Date of Award




Document Type


Degree Name

Doctor of Philosophy (PhD)


Department of Biomedical Sciences

Content Description

1 online resource (xix, 112 pages) : illustrations (chiefly color)

Dissertation/Thesis Chair

Jason I Herschkowitz

Committee Members

Douglas S Conklin, JoEllen Welsh, Valerie J Bolivar, Thomas Begley


Breast Cancer, Epithelial to mesenchymal transition, LncRNA AK001796, Long non-coding RNAs, Metastasis, PARP1, Breast, Non-coding RNA, Epithelium, Mesenchyme

Subject Categories

Biology | Medicine and Health Sciences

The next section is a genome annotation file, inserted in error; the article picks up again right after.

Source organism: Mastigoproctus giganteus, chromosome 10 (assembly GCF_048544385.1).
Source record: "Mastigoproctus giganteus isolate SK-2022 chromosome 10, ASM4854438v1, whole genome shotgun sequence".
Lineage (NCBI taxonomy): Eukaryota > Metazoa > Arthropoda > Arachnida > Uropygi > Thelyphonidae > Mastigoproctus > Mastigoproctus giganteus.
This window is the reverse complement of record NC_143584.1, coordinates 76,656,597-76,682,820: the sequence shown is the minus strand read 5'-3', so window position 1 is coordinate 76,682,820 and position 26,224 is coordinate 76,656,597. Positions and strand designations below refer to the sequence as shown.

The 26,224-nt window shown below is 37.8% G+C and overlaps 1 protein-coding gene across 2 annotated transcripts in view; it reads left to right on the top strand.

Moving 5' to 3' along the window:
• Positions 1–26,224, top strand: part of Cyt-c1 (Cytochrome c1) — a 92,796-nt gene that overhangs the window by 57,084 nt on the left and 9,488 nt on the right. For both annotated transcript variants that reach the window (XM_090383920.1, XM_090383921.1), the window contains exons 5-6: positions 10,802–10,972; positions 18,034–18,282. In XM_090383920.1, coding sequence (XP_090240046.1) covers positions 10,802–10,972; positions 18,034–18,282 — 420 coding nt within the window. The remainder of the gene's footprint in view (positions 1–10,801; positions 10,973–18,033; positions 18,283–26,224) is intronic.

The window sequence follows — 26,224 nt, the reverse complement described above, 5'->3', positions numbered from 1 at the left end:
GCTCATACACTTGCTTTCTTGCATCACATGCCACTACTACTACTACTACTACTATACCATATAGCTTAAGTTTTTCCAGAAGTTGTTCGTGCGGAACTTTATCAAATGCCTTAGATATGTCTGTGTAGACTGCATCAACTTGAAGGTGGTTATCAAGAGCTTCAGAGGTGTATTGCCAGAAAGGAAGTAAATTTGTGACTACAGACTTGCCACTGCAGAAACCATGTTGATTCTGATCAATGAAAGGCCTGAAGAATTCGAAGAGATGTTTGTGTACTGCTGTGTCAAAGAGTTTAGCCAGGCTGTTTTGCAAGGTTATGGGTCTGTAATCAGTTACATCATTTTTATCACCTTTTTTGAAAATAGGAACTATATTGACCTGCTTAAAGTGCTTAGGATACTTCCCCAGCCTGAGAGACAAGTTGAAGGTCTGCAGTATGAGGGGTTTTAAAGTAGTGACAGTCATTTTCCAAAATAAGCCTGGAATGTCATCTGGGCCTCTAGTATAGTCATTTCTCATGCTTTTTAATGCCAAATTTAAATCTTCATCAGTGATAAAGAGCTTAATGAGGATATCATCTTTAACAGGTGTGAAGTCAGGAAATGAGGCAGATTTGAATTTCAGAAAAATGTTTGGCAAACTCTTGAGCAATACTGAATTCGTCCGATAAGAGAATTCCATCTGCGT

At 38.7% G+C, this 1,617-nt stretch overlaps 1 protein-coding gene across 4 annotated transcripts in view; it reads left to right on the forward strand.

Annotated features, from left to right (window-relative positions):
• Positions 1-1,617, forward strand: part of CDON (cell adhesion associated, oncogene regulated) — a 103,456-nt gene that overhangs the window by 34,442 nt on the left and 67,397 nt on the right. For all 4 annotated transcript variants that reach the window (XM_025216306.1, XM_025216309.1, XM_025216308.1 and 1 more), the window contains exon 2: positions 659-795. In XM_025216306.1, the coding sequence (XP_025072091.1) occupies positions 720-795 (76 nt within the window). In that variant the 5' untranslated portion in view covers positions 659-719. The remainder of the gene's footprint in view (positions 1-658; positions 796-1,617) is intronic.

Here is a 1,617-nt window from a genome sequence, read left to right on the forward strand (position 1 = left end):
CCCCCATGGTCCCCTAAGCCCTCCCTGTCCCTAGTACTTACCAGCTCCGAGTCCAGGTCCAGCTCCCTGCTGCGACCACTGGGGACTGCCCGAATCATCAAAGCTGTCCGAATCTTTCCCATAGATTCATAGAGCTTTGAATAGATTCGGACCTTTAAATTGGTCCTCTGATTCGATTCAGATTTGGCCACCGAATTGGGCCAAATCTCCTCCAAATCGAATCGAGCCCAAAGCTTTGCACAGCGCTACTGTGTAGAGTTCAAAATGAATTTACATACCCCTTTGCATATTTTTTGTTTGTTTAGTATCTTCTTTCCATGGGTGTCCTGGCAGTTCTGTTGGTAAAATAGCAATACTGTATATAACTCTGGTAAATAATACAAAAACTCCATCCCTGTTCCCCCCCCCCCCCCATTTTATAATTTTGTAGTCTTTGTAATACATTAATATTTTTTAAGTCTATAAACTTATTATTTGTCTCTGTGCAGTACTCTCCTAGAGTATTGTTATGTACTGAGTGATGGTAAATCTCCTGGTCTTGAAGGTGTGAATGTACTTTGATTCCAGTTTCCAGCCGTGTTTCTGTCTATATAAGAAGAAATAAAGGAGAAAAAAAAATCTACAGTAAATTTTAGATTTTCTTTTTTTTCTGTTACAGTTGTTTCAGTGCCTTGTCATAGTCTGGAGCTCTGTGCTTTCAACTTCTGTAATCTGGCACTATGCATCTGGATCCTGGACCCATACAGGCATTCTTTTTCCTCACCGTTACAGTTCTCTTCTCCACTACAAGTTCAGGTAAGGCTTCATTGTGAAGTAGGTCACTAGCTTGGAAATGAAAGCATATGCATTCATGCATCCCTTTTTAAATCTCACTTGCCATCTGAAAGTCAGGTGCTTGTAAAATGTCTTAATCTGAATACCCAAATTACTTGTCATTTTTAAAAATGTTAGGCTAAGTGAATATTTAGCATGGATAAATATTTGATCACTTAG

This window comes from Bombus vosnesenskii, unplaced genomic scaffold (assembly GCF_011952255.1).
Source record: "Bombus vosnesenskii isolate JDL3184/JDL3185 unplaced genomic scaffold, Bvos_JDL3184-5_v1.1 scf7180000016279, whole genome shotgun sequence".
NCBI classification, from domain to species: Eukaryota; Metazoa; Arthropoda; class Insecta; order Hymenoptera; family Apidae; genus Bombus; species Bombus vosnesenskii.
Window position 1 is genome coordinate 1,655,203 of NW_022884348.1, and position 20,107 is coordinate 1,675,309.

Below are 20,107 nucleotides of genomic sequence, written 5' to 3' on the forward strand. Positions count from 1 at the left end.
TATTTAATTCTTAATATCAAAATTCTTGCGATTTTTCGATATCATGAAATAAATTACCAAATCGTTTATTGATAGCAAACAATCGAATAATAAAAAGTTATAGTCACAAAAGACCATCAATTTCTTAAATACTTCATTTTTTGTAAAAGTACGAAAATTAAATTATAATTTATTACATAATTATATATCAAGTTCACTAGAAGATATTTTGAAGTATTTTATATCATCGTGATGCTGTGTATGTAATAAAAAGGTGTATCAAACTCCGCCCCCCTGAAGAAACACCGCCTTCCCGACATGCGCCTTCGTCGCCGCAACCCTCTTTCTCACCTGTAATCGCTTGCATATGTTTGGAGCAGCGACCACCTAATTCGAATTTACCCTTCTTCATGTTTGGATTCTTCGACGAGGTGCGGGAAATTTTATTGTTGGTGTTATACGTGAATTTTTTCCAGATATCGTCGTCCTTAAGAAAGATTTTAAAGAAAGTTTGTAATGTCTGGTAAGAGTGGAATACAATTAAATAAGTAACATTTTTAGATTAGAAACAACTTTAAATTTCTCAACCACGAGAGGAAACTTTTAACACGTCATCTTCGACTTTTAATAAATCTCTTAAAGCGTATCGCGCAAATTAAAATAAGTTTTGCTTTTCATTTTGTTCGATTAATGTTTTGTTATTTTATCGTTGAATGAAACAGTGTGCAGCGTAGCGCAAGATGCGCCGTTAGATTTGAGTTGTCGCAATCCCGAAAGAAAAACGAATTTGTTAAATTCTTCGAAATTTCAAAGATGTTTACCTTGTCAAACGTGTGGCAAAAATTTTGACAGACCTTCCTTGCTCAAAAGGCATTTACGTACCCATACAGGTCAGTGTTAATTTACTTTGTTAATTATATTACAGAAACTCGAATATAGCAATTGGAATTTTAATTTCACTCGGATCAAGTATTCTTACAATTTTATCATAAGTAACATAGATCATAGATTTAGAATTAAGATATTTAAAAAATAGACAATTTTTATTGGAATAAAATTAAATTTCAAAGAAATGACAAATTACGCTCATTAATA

Long noncoding RNAs (lncRNAs) are emerging as key molecules regulating several cellular pathways and contributing to the development and progression of different diseases including cancer. The epithelial-to- mesenchymal transition (EMT), a molecular reprogramming process that plays a critical role in cancer metastasis, involves a complex interaction between protein coding and non-coding transcripts including lncRNAs. Understanding the biological significance of those lncRNAs of relatively unknown function, may help to uncover potential therapeutic targets for the aggressive subtypes of breast and other cancers. In this study, we examined the expression profiles of more than 17,000 lncRNAs in a large set of patients’ derived breast cancers and have identified a lncRNA, AK001796, that is highly enriched in aggressive breast cancers and in several induced models of EMT. Interestingly, knockdown of this lncRNA in triple-negative breast cancer (TNBC) cell lines showed a concomitant increase in the epithelial phenotype-associated gene E-cadherin, while overexpression of AK001796 is associated with suppression of E-cadherin and upregulation of the mesenchymal markers TWIST and vimentin. Loss-of-function studies using modified antisense oligonucleotides (ASOs) suggests that this lncRNA may be a crucial player for cell viability in EMT-positive breast cancer. Further, molecular characterization of this lncRNA revealed it to be regulated by the EMT-associated transcription factor BHLHE40. To identify potential target genes for AK001796, we investigated its association with the nearby gene, BCL2L11, an apoptosis-associated protein. Interestingly, silencing of AK001796 resulted in upregulation of BCL2L11. In order to elucidate the mechanism of action of AK001796, we pulled-down an interacting protein partner, poly ADP-ribose polymerase enzyme (PARP1) and modulated its enzymatic activity. These findings suggest AK001796 is a potential therapeutic target for metastatic breast cancer.